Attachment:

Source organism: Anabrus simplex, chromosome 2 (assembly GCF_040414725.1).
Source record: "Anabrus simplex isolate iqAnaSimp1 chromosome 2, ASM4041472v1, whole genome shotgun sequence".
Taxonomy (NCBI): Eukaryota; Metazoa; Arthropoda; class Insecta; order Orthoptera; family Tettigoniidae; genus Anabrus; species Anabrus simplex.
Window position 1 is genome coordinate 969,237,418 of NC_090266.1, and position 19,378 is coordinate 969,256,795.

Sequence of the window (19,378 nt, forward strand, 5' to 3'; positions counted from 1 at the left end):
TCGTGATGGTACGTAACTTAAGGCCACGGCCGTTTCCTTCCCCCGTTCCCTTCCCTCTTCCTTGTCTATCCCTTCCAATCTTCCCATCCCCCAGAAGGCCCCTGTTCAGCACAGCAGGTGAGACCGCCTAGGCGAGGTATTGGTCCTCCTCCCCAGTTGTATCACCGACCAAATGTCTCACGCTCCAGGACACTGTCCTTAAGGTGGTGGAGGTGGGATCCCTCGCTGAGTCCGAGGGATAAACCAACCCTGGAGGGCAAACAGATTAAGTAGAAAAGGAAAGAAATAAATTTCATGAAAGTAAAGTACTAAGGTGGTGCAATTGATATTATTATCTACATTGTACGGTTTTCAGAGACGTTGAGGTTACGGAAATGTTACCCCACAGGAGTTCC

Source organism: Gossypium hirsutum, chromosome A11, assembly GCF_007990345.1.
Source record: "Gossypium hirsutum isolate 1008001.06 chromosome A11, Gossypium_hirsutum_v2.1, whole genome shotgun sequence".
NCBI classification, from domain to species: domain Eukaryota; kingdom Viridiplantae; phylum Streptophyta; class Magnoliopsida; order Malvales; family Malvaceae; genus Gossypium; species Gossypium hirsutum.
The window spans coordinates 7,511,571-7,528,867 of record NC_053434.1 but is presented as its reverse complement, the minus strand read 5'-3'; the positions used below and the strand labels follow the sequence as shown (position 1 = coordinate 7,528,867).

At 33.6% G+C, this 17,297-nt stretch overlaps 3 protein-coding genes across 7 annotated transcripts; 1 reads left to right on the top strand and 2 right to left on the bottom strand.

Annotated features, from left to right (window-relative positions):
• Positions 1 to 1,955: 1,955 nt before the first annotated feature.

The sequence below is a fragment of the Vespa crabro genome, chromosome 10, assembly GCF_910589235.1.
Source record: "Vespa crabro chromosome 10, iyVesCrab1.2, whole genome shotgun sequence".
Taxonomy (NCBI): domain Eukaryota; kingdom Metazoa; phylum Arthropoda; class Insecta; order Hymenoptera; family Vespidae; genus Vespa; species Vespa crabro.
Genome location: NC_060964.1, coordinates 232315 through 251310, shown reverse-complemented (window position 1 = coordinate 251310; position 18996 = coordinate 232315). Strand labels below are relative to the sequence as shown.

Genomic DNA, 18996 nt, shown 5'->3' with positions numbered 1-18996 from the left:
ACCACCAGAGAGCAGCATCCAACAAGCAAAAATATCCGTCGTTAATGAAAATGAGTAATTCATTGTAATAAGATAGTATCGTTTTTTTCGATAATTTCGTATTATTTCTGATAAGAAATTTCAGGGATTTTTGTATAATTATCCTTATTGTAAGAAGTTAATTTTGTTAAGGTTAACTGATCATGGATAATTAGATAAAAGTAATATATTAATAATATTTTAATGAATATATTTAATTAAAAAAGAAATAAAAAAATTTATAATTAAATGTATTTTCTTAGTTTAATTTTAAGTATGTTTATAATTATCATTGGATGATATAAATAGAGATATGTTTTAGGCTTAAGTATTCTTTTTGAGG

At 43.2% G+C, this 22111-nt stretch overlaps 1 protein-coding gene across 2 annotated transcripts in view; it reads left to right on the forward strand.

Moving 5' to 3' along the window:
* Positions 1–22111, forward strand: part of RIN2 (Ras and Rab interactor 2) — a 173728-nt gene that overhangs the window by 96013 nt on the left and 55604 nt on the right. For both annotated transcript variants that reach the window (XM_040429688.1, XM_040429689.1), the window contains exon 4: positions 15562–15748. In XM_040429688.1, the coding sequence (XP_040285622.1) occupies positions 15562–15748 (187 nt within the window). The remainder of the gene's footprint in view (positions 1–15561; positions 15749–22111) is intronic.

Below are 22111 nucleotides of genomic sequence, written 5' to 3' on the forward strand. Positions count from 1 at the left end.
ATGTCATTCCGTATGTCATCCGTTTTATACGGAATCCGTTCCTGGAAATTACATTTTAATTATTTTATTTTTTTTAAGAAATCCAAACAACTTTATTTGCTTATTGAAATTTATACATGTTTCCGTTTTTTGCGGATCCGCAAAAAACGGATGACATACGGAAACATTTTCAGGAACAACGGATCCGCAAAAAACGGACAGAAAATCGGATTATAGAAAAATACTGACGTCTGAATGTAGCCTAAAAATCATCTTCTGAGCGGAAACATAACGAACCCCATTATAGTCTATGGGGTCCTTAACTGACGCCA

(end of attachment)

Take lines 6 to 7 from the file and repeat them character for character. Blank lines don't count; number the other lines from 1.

TCGTGATGGTACGTAACTTAAGGCCACGGCCGTTTCCTTCCCCCGTTCCCTTCCCTCTTCCTTGTCTATCCCTTCCAATCTTCCCATCCCCCAGAAGGCCCCTGTTCAGCACAGCAGGTGAGACCGCCTAGGCGAGGTATTGGTCCTCCTCCCCAGTTGTATCACCGACCAAATGTCTCACGCTCCAGGACACTGTCCTTAAGGTGGTGGAGGTGGGATCCCTCGCTGAGTCCGAGGGATAAACCAACCCTGGAGGGCAAACAGATTAAGTAGAAAAGGAAAGAAATAAATTTCATGAAAGTAAAGTACTAAGGTGGTGCAATTGATATTATTATCTACATTGTACGGTTTTCAGAGACGTTGAGGTTACGGAAATGTTACCCCACAGGAGTTCC

Source organism: Gossypium hirsutum, chromosome A11, assembly GCF_007990345.1.